At the end of this month Margaret Weis Productions is launching their new Marvel Heroic Roleplaying Basic Game built on their Cortex+ system which powers their Leverage and Smallville games, among others. Next month, I will be getting to test drive the new Marvel RPG at a Taste of Marvel at the wonderful Labyrinth Games in Washington, D.C. I expect the event will be a lot of fun. I have been impressed by what I have seen of the Cortex+ system. It appears to be a very flexible, fast playing system that allows for a lot of creativity and imaginative play that should be a good fit for a comic book style game.
Super hero role playing has been a hit an miss genre for me. I have read a number of games, played a few, and missed many more that have come and gone. Supers has been a style of play that came out pretty early in the RPG evolutionary tree, I think really flowering first in the early 1980s. Champions and Villains & Vigilantes seemed to be the games I remember being on the scene early. The Hero system came out sometime in that distant past too, and all of these were generics, not taking an identity from any particular license. Then both DC and Marvel did get into the game with respective licenses with Mayfair and TSR.
The old TSR Marvel Super Heroes (MSH) was my first experience trying to play any kind of ongoing supers game. I was never much of a comic book collector. I had friends who were fanatics, however, which was good, because I could read their stuff. While DC and Marvel both got represented in my friends collections, the dominating theme of those days were the X-Men and Marvel. DC made some inroads with Justice League International and Man of Steel, and (on the other end of the light/dark sepctrum) the Dark Knight Returns, but Marvel just seemed to dominate the majority of my peers' reading and discussion time. So, naturally enough, there was interest in MSH.
We had a number of abortive attempts to start campaigns (after all it was competing with my sprawling, derivative, and in many ways lame, yet dominant AD&D campaign), but finally it settled in to three characters and the GM. We had an Iron Man type knock off, a Storm knock off and a, sort of, ROM the Space Knight knock off to start with. I definitely learned things from our play about runing these kinds of games and about the system TSR put together.
First, just like any game, you have to run a good story. There need to be fun bite sized bits you can get through, and you also have to have something bigger going on. Even if one night's play is, or seems, to be a one-shot, it still needs to showcase the interesting things about the characters, from their foibles to their awesome powers. So, for example, the game that my character started in was a rather abortive attempt to make an initial campaign that started, as most of our RPG experience did up to that time, in a Dungeon type crawl. That did not work. It was not effectively about anything. Then, as the other players dropped, but I wanted to keep my quirky, strange character, the GM had the very effective plan to drop me into a parallel Marvel Universe, where he then started the other two players, and use the first adventure to basically kill or cripple most of the important heroes in New York. We watched a horrible moster kill or make disappear most of the Avengers, Fantastic 4, Dr. Strange, etc. This was great, because it gave us as players a place to fit in, and small and large things to do. We had to 1) help stop the monster, 2) rebuild the hero teams, 3) find out what was behind the attack, & etc.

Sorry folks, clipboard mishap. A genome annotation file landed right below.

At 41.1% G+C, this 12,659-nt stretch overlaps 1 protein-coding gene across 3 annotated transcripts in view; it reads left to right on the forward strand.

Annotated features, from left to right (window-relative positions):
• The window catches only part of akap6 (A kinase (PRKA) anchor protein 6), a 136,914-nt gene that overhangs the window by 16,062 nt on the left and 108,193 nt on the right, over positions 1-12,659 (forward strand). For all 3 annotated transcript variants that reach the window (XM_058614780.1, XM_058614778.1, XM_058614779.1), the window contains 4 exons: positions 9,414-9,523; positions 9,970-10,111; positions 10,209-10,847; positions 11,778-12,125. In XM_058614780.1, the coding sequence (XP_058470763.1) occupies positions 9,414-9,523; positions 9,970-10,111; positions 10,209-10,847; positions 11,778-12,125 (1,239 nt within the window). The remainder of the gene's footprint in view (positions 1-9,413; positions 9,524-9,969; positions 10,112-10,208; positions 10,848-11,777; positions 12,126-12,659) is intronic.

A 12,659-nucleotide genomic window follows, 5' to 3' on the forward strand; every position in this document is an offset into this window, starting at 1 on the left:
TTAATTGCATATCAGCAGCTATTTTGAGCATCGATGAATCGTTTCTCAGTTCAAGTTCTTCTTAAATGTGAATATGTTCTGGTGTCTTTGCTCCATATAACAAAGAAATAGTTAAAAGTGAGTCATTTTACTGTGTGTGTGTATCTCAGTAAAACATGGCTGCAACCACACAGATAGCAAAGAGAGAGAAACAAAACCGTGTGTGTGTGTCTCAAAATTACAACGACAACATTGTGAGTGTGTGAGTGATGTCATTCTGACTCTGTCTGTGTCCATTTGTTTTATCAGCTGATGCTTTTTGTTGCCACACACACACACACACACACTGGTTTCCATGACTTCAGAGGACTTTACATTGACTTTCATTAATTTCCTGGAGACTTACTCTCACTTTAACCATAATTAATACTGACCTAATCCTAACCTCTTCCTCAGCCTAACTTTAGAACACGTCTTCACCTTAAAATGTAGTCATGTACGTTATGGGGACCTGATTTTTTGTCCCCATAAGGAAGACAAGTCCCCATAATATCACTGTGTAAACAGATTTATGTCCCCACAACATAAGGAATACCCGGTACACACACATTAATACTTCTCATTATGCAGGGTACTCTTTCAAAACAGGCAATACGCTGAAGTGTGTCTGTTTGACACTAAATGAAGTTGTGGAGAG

As it turns out, the framework to start the new RPG is not that different (now if we could only get paid for having the idea first . . .) as the setting proclaims:
"The Avengers have been disassembled, the Fantastic Four are somewhere in space, and the X-Men aren’t answering their phone. When dozens of dangerous villains are spring from the maximum-maximum security prison known as the Raft, who’s going to stop them? You are."
Of course this is a storyline already seen in the Marvel books as well, and it is a great place to start off because the story is about the player characters and how they can make an immediate impact (perhaps quite literally) on the story. The problem with established supers universes is that they may have one, two or three already of the kind of character that the players want to do. Unless you are having them run the established characters (which is a mixed blessing) it can be hard to make space for them. The problem with a blank slate approach (often the challenge with the generic systems) is where to begin to build your world. The models that people will think of are complex universes with everything from established teams to alien races and magical dimensions. You can find yourself biting off too much. Still, you have room to let the players' characters be the front page news, instead of being a note in the style section while Superman or Thor is on the front page.
I have some (many) more observations, but they will have to wait, as this is to be a lunchtime exersice in trying to write coherently for the next few weeks. So, for now, adieu.
Tomorrow more thrillng anecdoes and unfounded opinions.